By Zach Arnold | February 29, 2012
On April 9th in Sacramento, the California State Athletic Commission (Department of Consumer Affairs) will hold a hearing regarding proposed changes to Athletic Commission regulation that would allow Therapeutic Use Exemptions. What the final outcome will be, nobody is sure. Currently, public comments (e-mails, letters, etc.) are being accepted. You can send your feedback on the matter to the CSAC by finding out the appropriate information here.
Theoretically, one of the allowances of a TUE for MMA fighters could come in the form of TRT (Testosterone Replacement Therapy). I’m disgusted that athletic commissions allow TRT usage amongst fighters in the first place. I’ve long based this position on two factors:
1. Dr. David Black, the man involved in drug testing for both the NFL & WWE, once famously said on 60 Minutes that testosterone is the base chemical of steroids.
2. Two major factors that can lead to needing the use of testosterone amongst fighters/wrestlers is extreme weight cutting or steroid abuse that damages the endocrine system and thus leads to getting a doctor’s prescription for testosterone.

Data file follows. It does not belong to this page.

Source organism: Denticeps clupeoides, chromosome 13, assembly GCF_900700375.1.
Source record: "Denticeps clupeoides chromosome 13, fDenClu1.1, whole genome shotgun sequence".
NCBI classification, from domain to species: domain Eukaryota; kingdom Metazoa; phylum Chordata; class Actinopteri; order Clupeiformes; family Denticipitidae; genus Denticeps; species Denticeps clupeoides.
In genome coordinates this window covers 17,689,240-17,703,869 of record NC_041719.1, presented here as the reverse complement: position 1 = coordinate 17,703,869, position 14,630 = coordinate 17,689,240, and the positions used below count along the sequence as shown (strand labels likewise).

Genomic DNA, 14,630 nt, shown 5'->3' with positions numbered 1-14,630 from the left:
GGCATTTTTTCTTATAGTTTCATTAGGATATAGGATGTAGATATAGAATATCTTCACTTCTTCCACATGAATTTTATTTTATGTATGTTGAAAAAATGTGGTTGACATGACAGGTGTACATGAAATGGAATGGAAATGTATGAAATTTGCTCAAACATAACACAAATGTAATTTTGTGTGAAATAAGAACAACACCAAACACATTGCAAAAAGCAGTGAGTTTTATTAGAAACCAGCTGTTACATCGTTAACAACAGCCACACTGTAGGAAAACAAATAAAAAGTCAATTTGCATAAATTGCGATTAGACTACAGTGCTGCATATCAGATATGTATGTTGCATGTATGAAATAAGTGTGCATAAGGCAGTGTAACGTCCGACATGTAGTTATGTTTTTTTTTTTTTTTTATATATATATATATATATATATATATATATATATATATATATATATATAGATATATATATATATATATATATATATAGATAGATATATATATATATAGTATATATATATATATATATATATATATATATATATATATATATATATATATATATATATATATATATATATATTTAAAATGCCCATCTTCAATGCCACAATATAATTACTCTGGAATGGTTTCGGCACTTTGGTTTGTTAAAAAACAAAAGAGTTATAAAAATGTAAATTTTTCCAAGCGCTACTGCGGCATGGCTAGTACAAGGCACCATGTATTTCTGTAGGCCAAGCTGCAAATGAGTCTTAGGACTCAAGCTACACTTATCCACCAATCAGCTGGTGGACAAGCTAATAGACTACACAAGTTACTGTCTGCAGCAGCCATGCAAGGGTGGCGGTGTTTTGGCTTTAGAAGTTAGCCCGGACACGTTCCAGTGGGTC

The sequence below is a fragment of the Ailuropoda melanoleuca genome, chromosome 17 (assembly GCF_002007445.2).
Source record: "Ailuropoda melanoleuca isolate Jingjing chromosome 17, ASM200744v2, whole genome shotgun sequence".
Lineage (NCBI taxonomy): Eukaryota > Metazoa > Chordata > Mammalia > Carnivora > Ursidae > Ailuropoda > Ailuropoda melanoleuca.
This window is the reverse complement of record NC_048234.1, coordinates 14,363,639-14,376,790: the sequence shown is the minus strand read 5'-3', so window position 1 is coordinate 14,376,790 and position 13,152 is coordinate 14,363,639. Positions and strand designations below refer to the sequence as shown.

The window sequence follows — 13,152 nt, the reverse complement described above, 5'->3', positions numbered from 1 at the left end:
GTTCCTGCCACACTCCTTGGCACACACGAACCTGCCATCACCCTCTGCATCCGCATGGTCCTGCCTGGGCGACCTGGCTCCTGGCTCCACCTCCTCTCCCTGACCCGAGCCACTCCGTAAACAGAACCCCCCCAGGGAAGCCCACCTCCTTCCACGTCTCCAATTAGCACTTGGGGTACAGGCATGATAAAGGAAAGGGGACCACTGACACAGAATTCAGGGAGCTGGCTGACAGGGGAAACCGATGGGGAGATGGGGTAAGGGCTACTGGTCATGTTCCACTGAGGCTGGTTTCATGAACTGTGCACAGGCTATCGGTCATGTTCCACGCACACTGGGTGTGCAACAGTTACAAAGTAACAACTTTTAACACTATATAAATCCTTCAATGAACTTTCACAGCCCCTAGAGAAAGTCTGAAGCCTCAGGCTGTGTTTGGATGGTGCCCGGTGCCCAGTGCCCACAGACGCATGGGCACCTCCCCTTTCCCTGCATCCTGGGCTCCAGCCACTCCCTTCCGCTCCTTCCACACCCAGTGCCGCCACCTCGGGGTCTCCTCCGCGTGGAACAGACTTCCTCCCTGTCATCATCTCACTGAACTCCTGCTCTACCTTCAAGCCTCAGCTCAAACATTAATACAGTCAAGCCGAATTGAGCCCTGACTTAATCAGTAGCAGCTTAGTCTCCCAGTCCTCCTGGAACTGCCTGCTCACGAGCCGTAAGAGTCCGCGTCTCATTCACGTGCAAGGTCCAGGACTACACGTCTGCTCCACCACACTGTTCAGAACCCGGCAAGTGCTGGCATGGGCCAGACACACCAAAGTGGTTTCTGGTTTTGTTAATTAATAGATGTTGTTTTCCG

I will not make a blanket statement claiming that all TRT users in MMA previously used or currently abuse steroids. So, don’t put words in my mouth on that front. What I will definitely say is that when you have guys who are extremely muscular and put it to physical use in a cage, that’s an issue that has to be addressed.
We know the names of fighters who have been discussed in the media in relation to TRT. Chael Sonnen. Nate Marquardt. Dan Henderson. And now, you can add Rampage Jackson to the list. More on this below.
Keith Kizer came out last year during the Nate Marquardt incident and tried to make the case for how Nevada’s TUE for TRT usage works. Color me unconvinced. I believe that if you are not currently or actively fighting/training and you need to use testosterone legally, so be it. Once you are active or training again, there should be no allowance for TRT usage under any circumstances. This is fight sport, not tennis. As Victor Conte appropriately stated last year during an interview with Eddie Goldman, MMA is the hurt game. Using testosterone in a hurt game changes how much physical punishment you can inflict on an opponent. This isn’t about running faster. This is about concussing someone in the head as hard as possible during a fight.